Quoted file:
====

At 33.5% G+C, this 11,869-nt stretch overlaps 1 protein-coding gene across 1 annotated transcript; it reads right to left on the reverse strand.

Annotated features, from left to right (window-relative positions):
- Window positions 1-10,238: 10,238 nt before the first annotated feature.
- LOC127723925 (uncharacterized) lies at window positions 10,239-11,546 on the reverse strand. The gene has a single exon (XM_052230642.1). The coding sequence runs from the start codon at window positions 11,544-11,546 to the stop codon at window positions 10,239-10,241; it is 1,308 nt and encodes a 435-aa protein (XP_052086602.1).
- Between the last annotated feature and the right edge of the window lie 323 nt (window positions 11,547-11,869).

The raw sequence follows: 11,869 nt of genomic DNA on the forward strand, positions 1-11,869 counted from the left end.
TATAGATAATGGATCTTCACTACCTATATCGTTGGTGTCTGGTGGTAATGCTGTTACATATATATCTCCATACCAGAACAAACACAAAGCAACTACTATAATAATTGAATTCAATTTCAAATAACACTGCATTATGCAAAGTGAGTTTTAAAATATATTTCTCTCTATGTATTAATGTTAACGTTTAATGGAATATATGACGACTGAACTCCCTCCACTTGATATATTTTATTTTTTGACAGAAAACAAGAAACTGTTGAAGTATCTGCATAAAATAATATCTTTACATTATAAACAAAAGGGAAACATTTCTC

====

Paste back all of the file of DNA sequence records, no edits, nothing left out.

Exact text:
At 33.5% G+C, this 11,869-nt stretch overlaps 1 protein-coding gene across 1 annotated transcript; it reads right to left on the reverse strand.

Annotated features, from left to right (window-relative positions):
- Window positions 1-10,238: 10,238 nt before the first annotated feature.
- LOC127723925 (uncharacterized) lies at window positions 10,239-11,546 on the reverse strand. The gene has a single exon (XM_052230642.1). The coding sequence runs from the start codon at window positions 11,544-11,546 to the stop codon at window positions 10,239-10,241; it is 1,308 nt and encodes a 435-aa protein (XP_052086602.1).
- Between the last annotated feature and the right edge of the window lie 323 nt (window positions 11,547-11,869).

The raw sequence follows: 11,869 nt of genomic DNA on the forward strand, positions 1-11,869 counted from the left end.
TATAGATAATGGATCTTCACTACCTATATCGTTGGTGTCTGGTGGTAATGCTGTTACATATATATCTCCATACCAGAACAAACACAAAGCAACTACTATAATAATTGAATTCAATTTCAAATAACACTGCATTATGCAAAGTGAGTTTTAAAATATATTTCTCTCTATGTATTAATGTTAACGTTTAATGGAATATATGACGACTGAACTCCCTCCACTTGATATATTTTATTTTTTGACAGAAAACAAGAAACTGTTGAAGTATCTGCATAAAATAATATCTTTACATTATAAACAAAAGGGAAACATTTCTC